Bonnie in Bodhgaya

By Nandini Sarkar

May 2014

In this charming short story, Nandini Sarkar traces the pilgrimmage of three friends to Bodhgaya, and the insights it offers them

bonni in budhgaya

Bonnie groaned and banged her head on the pile of Bare Acts stacked on her table. It was 9 pm and a senior partner had emailed her, asking for an immediate brief. One more day of reaching home at 11 pm!

Shanta looked up sympathetically. “Need help?”

“Loads of it,” said Bonnie in a muffled voice. “I didn’t bargain to become bonded labour when I joined Asia’s largest law firm. I haven’t seen the sunrise or sunset in the whole year that I’ve been here; I am on the verge of a burn-out.”

Shanta tapped Bonnie playfully on the head, “Pallavi and I are off for a weekend trip to Bodhgaya, historic site of the Buddha’s enlightenment; why not join us? Maybe you too will get enlightened!” Bonnie looked up with alacrity, “Will I get leave?” “Trust me,” said Shanta, and returned triumphantly after some time. “Leave approved!”

Shanta was in the midst of a spiritual search after her brother’s sudden death. Pallavi had witnessed the traumatic end to a six-year relationship. Both were exploring Buddhism.

“I have a vague recollection that the Buddha never spoke of God. Then why do Buddhists believe in pilgrimage?” asked Bonnie.

“The Buddha was no dry monk, preaching the Four Noble Truths and the Eightfold Path and expecting people to follow like robots. Demonstrating a great, loving heart, he spent 45 years after attaining Nirvana with the lay public, encouraging and teaching. The Buddha saw pilgrimage as a way to reinforce his message when he was not around and said: ‘There are four places, the sight of which will arouse strong emotions in those with faith. Here the Tathagata was born; here the Tathagata attained enlightenment; here the Tathagata set in motion the Wheel of Dharma; here the Tathagata attained final Nirvana. The person who has faith should visit these places.’”

The trio arrived at Gaya station on a Friday morning and enjoyed the 15-km drive from Gaya to Bodhgaya.Vast stretches of fields lay on either side of the road, and small hillocks dotted the countryside. Sun-kissed white kash flowers bloomed in the river Phalgu. At Hotel Om International, barely 200 meters away from the Mahabodhi temple, a leisurely breakfast of stuffed paranthas, Sujata’s kheer (named after the lady who helped break the Buddha’s fast with her kheer), and mango lassi followed. Bonnie thought of her usual rushed breakfasts, and tucked into the spread.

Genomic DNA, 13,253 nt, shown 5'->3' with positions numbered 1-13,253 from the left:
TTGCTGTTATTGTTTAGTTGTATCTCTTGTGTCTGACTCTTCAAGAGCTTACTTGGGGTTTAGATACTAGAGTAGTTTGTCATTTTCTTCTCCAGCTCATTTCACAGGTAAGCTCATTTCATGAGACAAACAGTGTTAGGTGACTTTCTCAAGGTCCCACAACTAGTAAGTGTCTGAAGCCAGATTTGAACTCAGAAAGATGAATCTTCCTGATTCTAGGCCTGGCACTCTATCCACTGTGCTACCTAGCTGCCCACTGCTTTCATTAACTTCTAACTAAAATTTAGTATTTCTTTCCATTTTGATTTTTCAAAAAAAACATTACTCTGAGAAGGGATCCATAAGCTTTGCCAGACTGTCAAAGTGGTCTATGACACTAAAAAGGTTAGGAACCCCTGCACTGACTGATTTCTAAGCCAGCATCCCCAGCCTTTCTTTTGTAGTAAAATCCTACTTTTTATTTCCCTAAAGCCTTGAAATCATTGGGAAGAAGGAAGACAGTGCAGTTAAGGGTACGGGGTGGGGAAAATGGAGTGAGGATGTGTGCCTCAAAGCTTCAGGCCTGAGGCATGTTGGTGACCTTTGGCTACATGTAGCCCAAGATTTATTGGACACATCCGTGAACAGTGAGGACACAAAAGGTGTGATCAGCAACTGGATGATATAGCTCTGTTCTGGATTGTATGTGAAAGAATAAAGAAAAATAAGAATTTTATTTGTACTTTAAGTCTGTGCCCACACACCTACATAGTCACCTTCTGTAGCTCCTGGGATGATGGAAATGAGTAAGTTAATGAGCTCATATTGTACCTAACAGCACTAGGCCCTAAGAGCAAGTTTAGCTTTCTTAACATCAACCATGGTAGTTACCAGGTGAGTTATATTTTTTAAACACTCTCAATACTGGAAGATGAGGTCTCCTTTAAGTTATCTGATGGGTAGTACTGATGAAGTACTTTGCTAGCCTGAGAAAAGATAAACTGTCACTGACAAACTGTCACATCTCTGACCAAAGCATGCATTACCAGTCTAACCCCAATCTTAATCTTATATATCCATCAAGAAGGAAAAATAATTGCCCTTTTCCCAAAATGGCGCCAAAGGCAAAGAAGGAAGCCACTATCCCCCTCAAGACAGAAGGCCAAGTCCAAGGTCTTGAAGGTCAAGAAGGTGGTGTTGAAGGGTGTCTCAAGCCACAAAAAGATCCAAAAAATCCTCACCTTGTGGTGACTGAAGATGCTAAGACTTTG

Pallavi remarked, “Bonnie is unknowingly practising the Buddhist tenet of mindfulness. When we are mindful of even simple actions like eating and walking rather than rushing through them, we develop a refined awareness. Pure joy wells up in our hearts, grateful for the human experience. Our intuition blossoms. As the Buddha started getting known, people would flock to him and ask:

‘Are you a god?’

‘No,’ said the Buddha

‘An angel?’

‘No,’ said the Buddha

‘A saint?’

‘No,’ said the Buddha

‘Then what are you?’

‘I am awake,’ the Buddha replied

“Awake to what?,” asked Bonnie, “I guess we all have to be literally awake, to fulfil responsibilities.”

“Being awake is to be aware of the causes of worldly suffering, dukkha, and how to end the suffering. If you dive into the ocean of samsara equipped with the right gear, you swim happily; otherwise you sink.” Shanta remarked.